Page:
She also stresses the importance of listening.  ‘I’ve learnt a lot from others and as I’ve got older I probably spend less time talking and a lot more time listening to people, and trying to shape rather than dominate.  That’s something good leaders do.’

Louise sees a difference between men and women in leadership positions. ‘Men tend to have a lot more ego on the table. That’s the nature of our society. And they are a lot less sensitive to many of the nuances of what is being discussed’.

‘All leaders, she says ‘need to have enormous integrity and concern for people, as well as some good, hard-nosed management skills.  You don’t want soft leaders, but you want leaders who are not just ego driven and dominant because there is no place to work with those people’.

It is important that leaders are able to make the hard decisions.  At Choice, Louise had to make some hard decisions regarding making people redundant.  That was tough, and people in the organisation were upset. But it was Louise’s job to return the organisation to profitability and that is what she did.  She says, ‘so it’s not all niceness.   If you are appointed to lead an organisation – you have to do it in the end’. 

Her advice to younger women is that gravitas matters.  ‘They need to bear in mind that society still sees men and women as different and women still have to fight for their space and leadership.  One of the really critical things that women have to distinguish between is being nice and open but also bearing in mind that gravitas matters.  That is not domination – that is gravity – the ability to stand the territory as the leadership person with the right to do that.  I’ve watched women in what I consider to be significant leadership roles give ground where they ought not to – by posture. I have watched women say ‘oh, and I just wanted to…’  You don’t need to apologise for asking someone a question.’ As an example Louise says that when she sat as a Productivity Commissioner in front of a hearing and people were giving evidence she would never apologise for asking a question or for interrupting them to say that that is immaterial and what I am asking you is this…. She says that  ‘When women do that it is seen very differently to when men do that, so women have the added job of having to think about how they position that assertiveness, bordering on aggressiveness. Sometimes it  is not seen as a sort of womanly thing – so I think their task is bigger.  I think how they have to frame themselves is different.’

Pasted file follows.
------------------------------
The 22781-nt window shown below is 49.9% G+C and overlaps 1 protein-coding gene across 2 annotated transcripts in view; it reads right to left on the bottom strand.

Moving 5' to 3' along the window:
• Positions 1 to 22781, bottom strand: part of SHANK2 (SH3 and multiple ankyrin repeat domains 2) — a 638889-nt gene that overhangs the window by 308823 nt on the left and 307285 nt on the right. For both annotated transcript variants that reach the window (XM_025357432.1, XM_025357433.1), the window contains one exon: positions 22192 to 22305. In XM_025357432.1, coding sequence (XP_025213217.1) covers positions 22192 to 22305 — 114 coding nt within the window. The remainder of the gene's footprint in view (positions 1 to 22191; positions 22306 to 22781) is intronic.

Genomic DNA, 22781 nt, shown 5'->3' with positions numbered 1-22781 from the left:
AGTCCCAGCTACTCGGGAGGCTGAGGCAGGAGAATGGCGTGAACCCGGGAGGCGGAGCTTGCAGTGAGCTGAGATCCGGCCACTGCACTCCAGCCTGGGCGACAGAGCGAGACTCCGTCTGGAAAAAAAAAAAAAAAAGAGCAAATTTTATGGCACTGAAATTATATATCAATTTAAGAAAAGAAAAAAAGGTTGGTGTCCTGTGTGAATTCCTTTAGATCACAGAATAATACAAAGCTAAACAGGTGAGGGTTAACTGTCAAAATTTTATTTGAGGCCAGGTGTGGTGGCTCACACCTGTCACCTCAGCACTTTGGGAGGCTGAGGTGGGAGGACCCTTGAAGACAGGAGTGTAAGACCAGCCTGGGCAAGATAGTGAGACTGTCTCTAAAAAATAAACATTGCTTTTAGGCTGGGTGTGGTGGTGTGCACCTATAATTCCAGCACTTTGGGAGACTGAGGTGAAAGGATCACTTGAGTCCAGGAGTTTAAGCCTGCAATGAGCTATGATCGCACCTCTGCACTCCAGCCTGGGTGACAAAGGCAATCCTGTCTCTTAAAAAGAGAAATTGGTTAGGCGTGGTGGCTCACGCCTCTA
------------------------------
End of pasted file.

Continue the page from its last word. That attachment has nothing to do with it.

Louise also reflects on how Australia’s current Prime Minister has been treated and thinks that it would be different for a man.  She cites the PM’s interview with Alan Jones and says that if it had been her she would have ‘slapped him around, franklyThere are times when you have to see that people take the space because you are female and they just need to be put back in their boxes.  I think women find that hard. So my advice is always to take that position of gravity – you are in that job because you are good and you don’t need to defend that territory. You don’t need to apologise for holding that important job.  So stand your territory – that doesn’t mean to be rude, it doesn’t mean to be inflexible or unreasonable. It simply means that you have a right to be there and it doesn’t matter what other people think about that.’

Interview by Kate Moore

Comments very welcome below

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Aila Keto

Aila Keto (pic from